Tom Clare is a Senior Lecturer in Archaeology at John Moores University, Liverpool

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Roman cions show how Rome used her navy, writes John Orna-Ornstein

Money for Rome's naval secrets

Rome's navy was vital to the control of her empire, with roles in warfare, the protection of merchant shipping and the transportation of the emperor and his soldiers.

Yet our knowledge of the ships of this navy, and in particular their development, is severely limited. To date, much of our information has been drawn from pre- or post-Roman sources, often with the assumption that ship design remained more or less constant throughout the Roman period.

A recent study of the representations of military vessels on Roman coins, however, has shed new light on their evolution. The evidence suggests that a complete change in the function of the Roman navy took place over a period of three to four centuries. A navy based upon war fleets, intended solely for direct combat, evolved first into an organisation of multi-purpose military vessels and then into a number of river fleets, composed of small vessels intended almost exclusively for transport.

The earliest Roman coins with ships on them appear at the end of the 2nd century BC, and they continue down to the 3rd and 4th centuries AD. Over this period more than 250 coin types bear ships as their principal motif. This profusion of accurately dateable evidence is enormously valuable for refined dating of changes in ship design. The quantity of evidence also helps in overcoming some of the problems inherent in interpreting iconography. While ships on Roman coins cannot be taken as accurate copies of Roman vessels, features consistently attested on a range of coin types are likely to be accurate.

The evidence allows a much more detailed interpretation of the development of Roman military ships than any given previously, and suggests that significant alterations need to be made to the accepted chronology of changes in such craft. Two main periods of development are evident.

The first, in the latter half of the 1st century BC, is the introduction of a style of ship-building borrowed from Rome's Illyrian (or Balkan) enemies. The coins suggest that this new style is marked by the appearance of undecked vessels and the introduction of the forward-raking mast, the artemon, as seen on the coins of Mark Antony.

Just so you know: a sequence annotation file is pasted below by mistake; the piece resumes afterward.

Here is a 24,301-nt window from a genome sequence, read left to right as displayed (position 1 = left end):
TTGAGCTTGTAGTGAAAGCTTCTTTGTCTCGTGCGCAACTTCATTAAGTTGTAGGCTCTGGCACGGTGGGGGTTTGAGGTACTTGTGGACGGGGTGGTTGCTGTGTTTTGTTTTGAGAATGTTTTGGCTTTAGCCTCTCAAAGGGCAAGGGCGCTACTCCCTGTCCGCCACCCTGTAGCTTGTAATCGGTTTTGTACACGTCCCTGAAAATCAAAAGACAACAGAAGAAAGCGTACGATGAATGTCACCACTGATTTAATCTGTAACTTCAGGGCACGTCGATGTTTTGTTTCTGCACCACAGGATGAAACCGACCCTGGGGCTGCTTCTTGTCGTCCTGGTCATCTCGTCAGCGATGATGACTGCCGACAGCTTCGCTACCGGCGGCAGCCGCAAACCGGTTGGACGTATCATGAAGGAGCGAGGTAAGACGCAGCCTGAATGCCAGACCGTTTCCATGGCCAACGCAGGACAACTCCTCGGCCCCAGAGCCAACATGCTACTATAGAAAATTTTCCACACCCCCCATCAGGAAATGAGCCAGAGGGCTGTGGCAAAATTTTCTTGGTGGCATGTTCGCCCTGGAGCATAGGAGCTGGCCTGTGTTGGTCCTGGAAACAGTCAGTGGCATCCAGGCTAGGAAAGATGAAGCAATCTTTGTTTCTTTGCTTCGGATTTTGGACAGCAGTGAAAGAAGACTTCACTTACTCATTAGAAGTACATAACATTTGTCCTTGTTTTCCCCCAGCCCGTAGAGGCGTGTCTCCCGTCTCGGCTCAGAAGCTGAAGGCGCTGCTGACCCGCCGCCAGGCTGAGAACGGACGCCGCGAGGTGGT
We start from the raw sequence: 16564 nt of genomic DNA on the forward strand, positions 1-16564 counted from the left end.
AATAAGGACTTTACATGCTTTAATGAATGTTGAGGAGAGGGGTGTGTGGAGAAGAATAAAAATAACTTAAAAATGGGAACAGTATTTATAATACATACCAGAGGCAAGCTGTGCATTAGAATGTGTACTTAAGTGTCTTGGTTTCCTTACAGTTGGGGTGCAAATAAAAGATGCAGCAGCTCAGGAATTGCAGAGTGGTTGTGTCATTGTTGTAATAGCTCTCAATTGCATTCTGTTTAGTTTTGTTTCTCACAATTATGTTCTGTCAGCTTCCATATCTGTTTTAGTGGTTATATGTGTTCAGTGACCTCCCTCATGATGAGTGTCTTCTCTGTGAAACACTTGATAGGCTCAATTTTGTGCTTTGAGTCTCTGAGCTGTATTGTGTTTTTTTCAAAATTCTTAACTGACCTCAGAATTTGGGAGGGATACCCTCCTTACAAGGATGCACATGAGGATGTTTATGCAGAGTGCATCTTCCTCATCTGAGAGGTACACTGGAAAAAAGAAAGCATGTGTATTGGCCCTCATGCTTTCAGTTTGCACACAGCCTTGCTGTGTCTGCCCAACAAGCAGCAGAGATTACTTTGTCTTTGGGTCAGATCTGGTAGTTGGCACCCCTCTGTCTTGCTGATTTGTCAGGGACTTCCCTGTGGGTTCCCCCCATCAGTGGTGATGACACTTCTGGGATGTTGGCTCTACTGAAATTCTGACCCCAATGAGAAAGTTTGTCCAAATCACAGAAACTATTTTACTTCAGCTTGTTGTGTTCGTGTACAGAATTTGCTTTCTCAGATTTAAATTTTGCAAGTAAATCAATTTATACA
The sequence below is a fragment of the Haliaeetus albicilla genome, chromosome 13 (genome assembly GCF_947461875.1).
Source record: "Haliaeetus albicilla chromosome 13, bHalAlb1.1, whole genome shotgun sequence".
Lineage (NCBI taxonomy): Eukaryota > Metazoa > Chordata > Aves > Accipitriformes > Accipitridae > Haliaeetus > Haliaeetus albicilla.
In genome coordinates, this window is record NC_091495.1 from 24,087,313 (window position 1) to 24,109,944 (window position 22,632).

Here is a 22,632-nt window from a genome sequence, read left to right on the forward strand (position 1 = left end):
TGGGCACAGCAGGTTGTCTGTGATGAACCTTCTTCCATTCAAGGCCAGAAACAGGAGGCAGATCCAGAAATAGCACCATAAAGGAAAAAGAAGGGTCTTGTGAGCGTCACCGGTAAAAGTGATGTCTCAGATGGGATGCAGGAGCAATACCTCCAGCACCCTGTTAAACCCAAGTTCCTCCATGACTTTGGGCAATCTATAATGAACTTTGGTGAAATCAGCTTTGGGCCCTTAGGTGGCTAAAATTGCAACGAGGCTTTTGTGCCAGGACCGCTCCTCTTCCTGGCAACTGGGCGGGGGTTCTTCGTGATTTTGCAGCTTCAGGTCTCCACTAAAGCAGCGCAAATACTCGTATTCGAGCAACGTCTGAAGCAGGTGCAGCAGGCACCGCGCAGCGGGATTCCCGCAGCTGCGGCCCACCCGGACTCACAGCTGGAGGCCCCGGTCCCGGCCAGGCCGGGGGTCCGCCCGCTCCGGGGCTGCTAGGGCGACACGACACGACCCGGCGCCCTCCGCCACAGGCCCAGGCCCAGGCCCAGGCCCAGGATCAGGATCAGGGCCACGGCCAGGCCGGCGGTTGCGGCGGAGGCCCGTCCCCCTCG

These developments indicate changes in the function of the Roman navy of the period. The ships of the Republic (from c 260BC to c 50BC) had been vessels intended primarily for combat, with full decks to provide a large area for mustering marines, a formidable ram, and an easily removable mast allowing a high degree of manoeuvrability. The 1st-century adoption of undecked vessels must have made military vessels less useful for direct combat, but more suitable for the portage of cargo and the carrying of men.

In line with this change, cabins now became the norm; and some ships have two (usually at the stern, but occasionally at the prow), suggesting an increased level of comfort - important if galleys were to be used for the transportation of dignitaries.

From the 2nd century AD, however, warships seem to be increasingly used for ferrying the legions; and a high proportion of craft now bear military standards.

The trend from specifically designed warships to general-purpose military vessels continues with a second major period of change in the late 3rd century AD. Ship types more traditionally associated with the Byzantine Empire now become prominent. These vessels have dominant fore- and stern-posts, carry fixed masts which would have made them less agile in combat, and are rowed from deck level. Some ships now have no ram, and are clearly intended exclusively for transport. It may be that ships previously associated with the northern seas had become prominent by this period, as many of the transport vessels are reminiscent of nothing so much as Viking longboats.

This change in the type of ships employed is likely to have been part of a general reorganisation of the fleet in the 3rd century. War fleets were apparently of little significance during the later Empire; they are seldom mentioned in contemporary documents, and increasing emphasis was placed on land-based defences, such as the Saxon Shore in Britain.

Evidence for river fleets does exist, however - the Notitia Dignitatum refers to barcae, boats, and these must be the small vessels depicted on many later Roman coins.